But it's a success story that may not last, as CBS News Correspondent Lee Cowan explains.
The explosion of electronic mail and commerce is expected to get so intense in the next ten years that it could mean the end of door-to-door, universal mail delivery.
The General Accounting Office predicts that so many people will be using computers instead of mailboxes in the next millenium that the Postal Service may have to make serious cuts.
It's because more than half its revenue comes from first class mail such as bill payments. But by the year 2003, the GAO estimates that most people will be paying online instead, beginning a gradual decline in mail volume that could cost the Post Office as much as $17 billion a year.
For the first time, the Postal Service will not grow as the nation does. It will actually shrink in terms of the amount of business it carries and the amount of revenue earned off of it.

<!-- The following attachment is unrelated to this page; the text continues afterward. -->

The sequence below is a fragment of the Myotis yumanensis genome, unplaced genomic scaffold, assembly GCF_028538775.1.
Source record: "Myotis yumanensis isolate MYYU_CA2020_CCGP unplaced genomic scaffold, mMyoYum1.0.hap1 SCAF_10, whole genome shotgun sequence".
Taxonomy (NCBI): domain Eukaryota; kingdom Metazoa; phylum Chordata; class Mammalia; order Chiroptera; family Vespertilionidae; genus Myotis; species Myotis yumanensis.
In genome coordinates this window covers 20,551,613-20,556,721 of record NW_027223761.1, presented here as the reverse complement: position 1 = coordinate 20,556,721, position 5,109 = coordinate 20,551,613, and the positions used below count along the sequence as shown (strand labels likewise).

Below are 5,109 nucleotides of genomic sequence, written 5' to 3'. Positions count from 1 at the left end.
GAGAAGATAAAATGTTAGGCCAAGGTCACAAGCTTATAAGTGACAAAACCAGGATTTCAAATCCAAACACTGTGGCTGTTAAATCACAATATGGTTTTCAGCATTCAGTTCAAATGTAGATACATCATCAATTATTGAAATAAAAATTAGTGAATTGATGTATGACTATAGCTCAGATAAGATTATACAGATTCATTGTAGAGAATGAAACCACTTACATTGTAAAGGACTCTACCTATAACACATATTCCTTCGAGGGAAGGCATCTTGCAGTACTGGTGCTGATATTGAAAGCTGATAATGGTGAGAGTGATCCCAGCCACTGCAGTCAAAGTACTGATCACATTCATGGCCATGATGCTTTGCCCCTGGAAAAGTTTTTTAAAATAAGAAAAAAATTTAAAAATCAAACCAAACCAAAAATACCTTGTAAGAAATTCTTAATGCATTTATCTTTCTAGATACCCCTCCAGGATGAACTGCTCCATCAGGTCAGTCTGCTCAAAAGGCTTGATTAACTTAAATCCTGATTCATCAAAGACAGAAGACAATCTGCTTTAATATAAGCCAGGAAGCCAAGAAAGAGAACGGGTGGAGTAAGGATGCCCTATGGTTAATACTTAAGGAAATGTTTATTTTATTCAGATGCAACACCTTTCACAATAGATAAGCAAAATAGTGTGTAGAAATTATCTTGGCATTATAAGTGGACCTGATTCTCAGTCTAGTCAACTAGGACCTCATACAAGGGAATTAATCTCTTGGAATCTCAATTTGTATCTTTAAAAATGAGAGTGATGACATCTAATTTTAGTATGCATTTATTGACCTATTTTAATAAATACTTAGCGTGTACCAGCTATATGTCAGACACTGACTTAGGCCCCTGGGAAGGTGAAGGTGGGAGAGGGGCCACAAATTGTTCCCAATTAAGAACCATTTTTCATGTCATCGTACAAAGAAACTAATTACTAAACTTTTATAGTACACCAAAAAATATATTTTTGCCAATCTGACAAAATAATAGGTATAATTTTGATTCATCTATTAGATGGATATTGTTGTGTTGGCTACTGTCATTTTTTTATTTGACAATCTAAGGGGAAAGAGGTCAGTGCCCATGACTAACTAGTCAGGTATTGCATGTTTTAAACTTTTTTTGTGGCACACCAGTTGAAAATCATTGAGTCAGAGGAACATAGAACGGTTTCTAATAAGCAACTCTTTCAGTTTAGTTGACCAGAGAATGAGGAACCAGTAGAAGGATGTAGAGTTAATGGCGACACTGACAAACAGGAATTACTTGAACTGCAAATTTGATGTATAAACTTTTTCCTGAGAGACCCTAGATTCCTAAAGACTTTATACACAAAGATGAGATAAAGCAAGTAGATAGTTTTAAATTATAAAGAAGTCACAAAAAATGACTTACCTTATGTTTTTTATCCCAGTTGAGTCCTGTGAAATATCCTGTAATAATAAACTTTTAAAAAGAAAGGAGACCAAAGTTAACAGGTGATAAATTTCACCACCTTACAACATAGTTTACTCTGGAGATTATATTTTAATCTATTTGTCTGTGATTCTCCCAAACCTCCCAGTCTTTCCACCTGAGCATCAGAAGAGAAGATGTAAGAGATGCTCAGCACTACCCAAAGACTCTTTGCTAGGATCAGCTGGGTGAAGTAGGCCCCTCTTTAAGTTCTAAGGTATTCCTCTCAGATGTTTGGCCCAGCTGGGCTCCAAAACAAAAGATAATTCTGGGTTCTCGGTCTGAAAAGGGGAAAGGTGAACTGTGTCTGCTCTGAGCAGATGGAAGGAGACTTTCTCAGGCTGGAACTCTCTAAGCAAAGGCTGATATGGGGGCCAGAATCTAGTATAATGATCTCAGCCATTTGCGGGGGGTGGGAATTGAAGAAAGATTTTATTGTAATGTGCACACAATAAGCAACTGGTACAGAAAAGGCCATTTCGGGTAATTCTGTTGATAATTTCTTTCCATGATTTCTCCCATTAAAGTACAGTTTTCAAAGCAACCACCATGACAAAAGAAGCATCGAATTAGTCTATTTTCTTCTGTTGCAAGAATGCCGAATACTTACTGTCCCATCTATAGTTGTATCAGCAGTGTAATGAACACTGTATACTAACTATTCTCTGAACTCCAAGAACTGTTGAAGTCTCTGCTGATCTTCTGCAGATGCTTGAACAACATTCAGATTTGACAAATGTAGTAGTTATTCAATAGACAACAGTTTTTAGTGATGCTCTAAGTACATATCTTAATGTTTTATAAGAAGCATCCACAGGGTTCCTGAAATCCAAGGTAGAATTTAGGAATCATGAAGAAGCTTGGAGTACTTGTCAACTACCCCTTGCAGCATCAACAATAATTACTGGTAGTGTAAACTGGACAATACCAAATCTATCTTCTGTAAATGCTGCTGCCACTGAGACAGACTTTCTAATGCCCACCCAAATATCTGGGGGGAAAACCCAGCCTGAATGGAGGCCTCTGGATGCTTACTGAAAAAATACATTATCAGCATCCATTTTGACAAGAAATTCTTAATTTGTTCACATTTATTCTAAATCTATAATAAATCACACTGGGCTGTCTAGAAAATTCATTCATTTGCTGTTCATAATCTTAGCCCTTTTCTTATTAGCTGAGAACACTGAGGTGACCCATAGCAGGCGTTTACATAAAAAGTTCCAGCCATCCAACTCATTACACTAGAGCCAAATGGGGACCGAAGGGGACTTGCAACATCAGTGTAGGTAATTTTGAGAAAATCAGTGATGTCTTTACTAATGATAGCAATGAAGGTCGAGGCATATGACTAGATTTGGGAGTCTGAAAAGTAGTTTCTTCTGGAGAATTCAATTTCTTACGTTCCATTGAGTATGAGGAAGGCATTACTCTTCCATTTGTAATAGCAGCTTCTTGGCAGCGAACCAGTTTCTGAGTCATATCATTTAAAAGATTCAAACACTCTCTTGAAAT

That means the survival of the local post office could be in jeopardy, unless customers agree to pay higher and higher postal rates. Or the Postal Service will have to learn to compete in the "e-age."
The Postal Service isn't giving up.
"We'll be there, we've always been there, and that's what we do, we deliver," Krause explains. "Just think, for example, if we were to create a second form of free delivery for every American--just like Americans have come to enjoy and trust the mailbox outside their home--but inside their home, electroncially. For us the key word is trust."
The Postal Service is fighting the clock. It has caught up to technology before. Now, the question is: Can it do it again?